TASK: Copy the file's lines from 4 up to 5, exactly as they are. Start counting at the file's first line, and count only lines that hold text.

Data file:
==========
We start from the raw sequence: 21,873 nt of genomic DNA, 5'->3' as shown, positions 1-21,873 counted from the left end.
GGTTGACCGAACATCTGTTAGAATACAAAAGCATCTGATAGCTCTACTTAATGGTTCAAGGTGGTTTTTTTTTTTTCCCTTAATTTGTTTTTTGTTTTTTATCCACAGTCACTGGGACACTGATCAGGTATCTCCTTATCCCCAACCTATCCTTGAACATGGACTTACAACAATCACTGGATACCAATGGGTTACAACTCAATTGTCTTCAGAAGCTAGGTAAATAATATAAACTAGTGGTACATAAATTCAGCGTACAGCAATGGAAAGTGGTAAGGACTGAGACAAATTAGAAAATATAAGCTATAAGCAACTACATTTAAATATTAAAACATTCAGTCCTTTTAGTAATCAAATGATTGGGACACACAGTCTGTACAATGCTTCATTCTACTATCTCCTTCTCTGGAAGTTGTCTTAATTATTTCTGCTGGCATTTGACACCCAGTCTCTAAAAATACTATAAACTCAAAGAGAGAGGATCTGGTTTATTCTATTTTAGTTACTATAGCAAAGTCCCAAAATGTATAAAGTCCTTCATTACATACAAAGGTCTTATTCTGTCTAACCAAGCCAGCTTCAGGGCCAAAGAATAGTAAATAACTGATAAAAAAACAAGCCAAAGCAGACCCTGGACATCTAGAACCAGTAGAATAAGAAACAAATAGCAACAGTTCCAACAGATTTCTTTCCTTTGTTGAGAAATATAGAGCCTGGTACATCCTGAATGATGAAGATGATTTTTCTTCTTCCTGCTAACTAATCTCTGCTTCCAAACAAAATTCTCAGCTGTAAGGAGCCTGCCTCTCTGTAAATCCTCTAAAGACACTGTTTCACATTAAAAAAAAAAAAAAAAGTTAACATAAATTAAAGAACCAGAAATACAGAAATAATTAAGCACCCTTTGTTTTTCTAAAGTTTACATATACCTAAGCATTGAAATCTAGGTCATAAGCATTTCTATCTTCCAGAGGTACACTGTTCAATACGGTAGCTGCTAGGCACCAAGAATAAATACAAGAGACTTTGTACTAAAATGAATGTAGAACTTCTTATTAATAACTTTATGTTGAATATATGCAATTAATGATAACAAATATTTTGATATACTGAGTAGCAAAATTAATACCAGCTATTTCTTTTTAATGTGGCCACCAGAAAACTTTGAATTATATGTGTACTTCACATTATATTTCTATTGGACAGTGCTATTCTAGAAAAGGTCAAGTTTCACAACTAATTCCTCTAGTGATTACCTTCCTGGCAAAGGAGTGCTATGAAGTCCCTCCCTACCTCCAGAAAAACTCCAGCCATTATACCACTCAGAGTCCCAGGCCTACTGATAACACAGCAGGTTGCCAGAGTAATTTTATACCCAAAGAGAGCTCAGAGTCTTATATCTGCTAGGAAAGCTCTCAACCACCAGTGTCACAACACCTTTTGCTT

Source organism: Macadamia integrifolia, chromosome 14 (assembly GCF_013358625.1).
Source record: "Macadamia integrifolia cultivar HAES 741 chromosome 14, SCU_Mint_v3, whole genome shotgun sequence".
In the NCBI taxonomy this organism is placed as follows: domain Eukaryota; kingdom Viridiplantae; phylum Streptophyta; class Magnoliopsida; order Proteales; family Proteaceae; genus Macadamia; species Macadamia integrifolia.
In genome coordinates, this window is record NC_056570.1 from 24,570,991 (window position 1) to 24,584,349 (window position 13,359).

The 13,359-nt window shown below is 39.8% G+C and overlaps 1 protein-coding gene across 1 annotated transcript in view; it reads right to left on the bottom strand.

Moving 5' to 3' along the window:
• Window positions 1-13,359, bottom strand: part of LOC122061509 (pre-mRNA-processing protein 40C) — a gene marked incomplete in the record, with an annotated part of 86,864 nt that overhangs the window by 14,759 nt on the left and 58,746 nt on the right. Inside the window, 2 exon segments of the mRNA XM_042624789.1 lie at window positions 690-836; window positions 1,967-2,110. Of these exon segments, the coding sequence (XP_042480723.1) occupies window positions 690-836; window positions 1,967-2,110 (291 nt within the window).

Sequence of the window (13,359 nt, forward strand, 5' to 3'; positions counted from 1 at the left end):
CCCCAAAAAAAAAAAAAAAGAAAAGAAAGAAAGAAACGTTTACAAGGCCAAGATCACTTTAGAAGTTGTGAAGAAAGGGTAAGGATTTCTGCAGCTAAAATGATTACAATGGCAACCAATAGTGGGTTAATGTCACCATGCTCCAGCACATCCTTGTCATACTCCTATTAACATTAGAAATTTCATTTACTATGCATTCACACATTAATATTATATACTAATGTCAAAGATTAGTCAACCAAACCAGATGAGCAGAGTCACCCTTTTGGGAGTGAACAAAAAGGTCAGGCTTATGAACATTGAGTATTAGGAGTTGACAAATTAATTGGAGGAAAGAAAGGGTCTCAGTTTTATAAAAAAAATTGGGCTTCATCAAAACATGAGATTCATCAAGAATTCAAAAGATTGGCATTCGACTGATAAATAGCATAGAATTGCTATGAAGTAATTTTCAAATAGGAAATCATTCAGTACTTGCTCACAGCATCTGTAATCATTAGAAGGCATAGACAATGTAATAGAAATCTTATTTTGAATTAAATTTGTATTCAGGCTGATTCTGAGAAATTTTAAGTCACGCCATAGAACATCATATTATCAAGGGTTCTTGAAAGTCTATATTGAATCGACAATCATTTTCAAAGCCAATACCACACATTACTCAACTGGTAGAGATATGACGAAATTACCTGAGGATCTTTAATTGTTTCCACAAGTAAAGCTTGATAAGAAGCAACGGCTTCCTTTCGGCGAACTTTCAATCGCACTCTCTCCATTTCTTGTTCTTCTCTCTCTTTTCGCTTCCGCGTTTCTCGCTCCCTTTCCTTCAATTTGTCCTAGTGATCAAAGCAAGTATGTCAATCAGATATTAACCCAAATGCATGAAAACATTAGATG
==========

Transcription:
Source record: "Macadamia integrifolia cultivar HAES 741 chromosome 14, SCU_Mint_v3, whole genome shotgun sequence".
In the NCBI taxonomy this organism is placed as follows: domain Eukaryota; kingdom Viridiplantae; phylum Streptophyta; class Magnoliopsida; order Proteales; family Proteaceae; genus Macadamia; species Macadamia integrifolia.